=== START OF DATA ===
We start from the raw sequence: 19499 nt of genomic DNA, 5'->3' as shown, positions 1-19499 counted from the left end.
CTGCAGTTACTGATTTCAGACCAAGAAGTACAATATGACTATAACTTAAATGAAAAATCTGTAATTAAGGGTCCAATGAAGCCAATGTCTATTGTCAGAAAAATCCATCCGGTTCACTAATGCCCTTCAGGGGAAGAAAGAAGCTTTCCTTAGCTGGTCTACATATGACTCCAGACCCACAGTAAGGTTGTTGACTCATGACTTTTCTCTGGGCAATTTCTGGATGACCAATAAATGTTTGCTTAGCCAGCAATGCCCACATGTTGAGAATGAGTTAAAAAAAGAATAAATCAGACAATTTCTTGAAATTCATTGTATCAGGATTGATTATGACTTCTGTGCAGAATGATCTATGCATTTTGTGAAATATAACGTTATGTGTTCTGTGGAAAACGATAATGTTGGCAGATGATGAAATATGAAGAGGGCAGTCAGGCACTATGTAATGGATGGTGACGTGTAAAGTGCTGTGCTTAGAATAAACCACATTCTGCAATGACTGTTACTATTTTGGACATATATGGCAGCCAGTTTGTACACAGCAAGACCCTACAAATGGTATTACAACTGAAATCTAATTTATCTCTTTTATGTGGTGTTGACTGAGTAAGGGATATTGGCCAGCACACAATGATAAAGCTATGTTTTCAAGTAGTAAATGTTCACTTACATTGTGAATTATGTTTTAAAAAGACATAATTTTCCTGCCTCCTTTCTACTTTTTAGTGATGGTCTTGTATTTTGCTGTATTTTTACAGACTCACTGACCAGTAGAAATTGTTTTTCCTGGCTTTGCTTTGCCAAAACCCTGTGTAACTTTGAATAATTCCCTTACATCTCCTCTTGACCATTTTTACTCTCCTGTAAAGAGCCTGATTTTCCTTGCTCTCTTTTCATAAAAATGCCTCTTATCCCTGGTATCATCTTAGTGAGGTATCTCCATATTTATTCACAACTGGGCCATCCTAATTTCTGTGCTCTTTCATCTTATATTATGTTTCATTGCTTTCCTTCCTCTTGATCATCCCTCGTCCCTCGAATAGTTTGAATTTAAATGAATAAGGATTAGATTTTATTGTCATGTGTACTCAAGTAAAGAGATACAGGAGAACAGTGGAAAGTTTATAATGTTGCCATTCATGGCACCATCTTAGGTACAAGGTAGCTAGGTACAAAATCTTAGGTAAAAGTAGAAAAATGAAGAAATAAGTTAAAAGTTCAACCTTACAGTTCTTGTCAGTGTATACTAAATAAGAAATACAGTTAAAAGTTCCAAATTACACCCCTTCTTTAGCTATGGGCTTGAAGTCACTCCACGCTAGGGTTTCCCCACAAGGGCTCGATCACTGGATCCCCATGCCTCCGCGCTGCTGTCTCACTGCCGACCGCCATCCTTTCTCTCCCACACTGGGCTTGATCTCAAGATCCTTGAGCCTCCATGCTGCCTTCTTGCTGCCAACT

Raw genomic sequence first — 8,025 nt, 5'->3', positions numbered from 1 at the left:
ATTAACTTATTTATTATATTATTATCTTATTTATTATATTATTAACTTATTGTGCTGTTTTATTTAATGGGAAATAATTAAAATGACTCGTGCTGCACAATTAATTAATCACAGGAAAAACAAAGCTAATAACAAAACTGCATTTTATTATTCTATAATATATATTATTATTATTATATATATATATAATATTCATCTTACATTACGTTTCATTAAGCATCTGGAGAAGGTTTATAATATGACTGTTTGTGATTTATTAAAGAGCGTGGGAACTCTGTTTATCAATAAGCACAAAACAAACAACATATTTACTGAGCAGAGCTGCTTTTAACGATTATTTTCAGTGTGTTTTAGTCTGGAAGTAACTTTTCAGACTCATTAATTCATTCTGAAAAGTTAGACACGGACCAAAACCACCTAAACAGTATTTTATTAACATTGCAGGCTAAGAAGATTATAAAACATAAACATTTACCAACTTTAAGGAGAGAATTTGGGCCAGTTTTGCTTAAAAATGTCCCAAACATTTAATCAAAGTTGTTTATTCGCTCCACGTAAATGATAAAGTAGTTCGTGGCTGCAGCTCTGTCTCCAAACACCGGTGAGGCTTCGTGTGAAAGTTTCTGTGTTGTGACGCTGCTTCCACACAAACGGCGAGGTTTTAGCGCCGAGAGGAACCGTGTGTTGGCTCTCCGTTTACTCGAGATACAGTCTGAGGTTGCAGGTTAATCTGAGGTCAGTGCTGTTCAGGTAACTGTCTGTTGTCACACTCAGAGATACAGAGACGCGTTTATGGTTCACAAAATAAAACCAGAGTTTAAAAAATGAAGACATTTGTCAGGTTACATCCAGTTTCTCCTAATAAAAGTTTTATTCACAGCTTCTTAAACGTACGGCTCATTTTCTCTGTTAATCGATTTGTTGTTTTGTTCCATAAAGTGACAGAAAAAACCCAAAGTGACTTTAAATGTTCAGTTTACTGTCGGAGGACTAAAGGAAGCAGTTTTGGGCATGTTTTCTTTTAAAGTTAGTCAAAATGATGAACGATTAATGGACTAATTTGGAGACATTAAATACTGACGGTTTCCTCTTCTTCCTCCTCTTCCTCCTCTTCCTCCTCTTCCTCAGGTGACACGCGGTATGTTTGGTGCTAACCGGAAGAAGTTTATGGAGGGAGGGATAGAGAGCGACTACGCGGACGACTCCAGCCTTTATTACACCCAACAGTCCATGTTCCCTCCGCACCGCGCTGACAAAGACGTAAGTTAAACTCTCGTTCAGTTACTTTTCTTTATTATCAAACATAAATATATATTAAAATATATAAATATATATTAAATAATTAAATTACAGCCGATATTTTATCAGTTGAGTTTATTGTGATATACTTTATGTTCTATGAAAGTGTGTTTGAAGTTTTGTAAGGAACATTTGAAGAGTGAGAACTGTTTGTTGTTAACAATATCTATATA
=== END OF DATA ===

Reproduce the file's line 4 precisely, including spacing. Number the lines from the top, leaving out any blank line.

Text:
ATTAACTTATTTATTATATTATTATCTTATTTATTATATTATTAACTTATTGTGCTGTTTTATTTAATGGGAAATAATTAAAATGACTCGTGCTGCACAATTAATTAATCACAGGAAAAACAAAGCTAATAACAAAACTGCATTTTATTATTCTATAATATATATTATTATTATTATATATATATATAATATTCATCTTACATTACGTTTCATTAAGCATCTGGAGAAGGTTTATAATATGACTGTTTGTGATTTATTAAAGAGCGTGGGAACTCTGTTTATCAATAAGCACAAAACAAACAACATATTTACTGAGCAGAGCTGCTTTTAACGATTATTTTCAGTGTGTTTTAGTCTGGAAGTAACTTTTCAGACTCATTAATTCATTCTGAAAAGTTAGACACGGACCAAAACCACCTAAACAGTATTTTATTAACATTGCAGGCTAAGAAGATTATAAAACATAAACATTTACCAACTTTAAGGAGAGAATTTGGGCCAGTTTTGCTTAAAAATGTCCCAAACATTTAATCAAAGTTGTTTATTCGCTCCACGTAAATGATAAAGTAGTTCGTGGCTGCAGCTCTGTCTCCAAACACCGGTGAGGCTTCGTGTGAAAGTTTCTGTGTTGTGACGCTGCTTCCACACAAACGGCGAGGTTTTAGCGCCGAGAGGAACCGTGTGTTGGCTCTCCGTTTACTCGAGATACAGTCTGAGGTTGCAGGTTAATCTGAGGTCAGTGCTGTTCAGGTAACTGTCTGTTGTCACACTCAGAGATACAGAGACGCGTTTATGGTTCACAAAATAAAACCAGAGTTTAAAAAATGAAGACATTTGTCAGGTTACATCCAGTTTCTCCTAATAAAAGTTTTATTCACAGCTTCTTAAACGTACGGCTCATTTTCTCTGTTAATCGATTTGTTGTTTTGTTCCATAAAGTGACAGAAAAAACCCAAAGTGACTTTAAATGTTCAGTTTACTGTCGGAGGACTAAAGGAAGCAGTTTTGGGCATGTTTTCTTTTAAAGTTAGTCAAAATGATGAACGATTAATGGACTAATTTGGAGACATTAAATACTGACGGTTTCCTCTTCTTCCTCCTCTTCCTCCTCTTCCTCCTCTTCCTCAGGTGACACGCGGTATGTTTGGTGCTAACCGGAAGAAGTTTATGGAGGGAGGGATAGAGAGCGACTACGCGGACGACTCCAGCCTTTATTACACCCAACAGTCCATGTTCCCTCCGCACCGCGCTGACAAAGACGTAAGTTAAACTCTCGTTCAGTTACTTTTCTTTATTATCAAACATAAATATATATTAAAATATATAAATATATATTAAATAATTAAATTACAGCCGATATTTTATCAGTTGAGTTTATTGTGATATACTTTATGTTCTATGAAAGTGTGTTTGAAGTTTTGTAAGGAACATTTGAAGAGTGAGAACTGTTTGTTGTTAACAATATCTATATA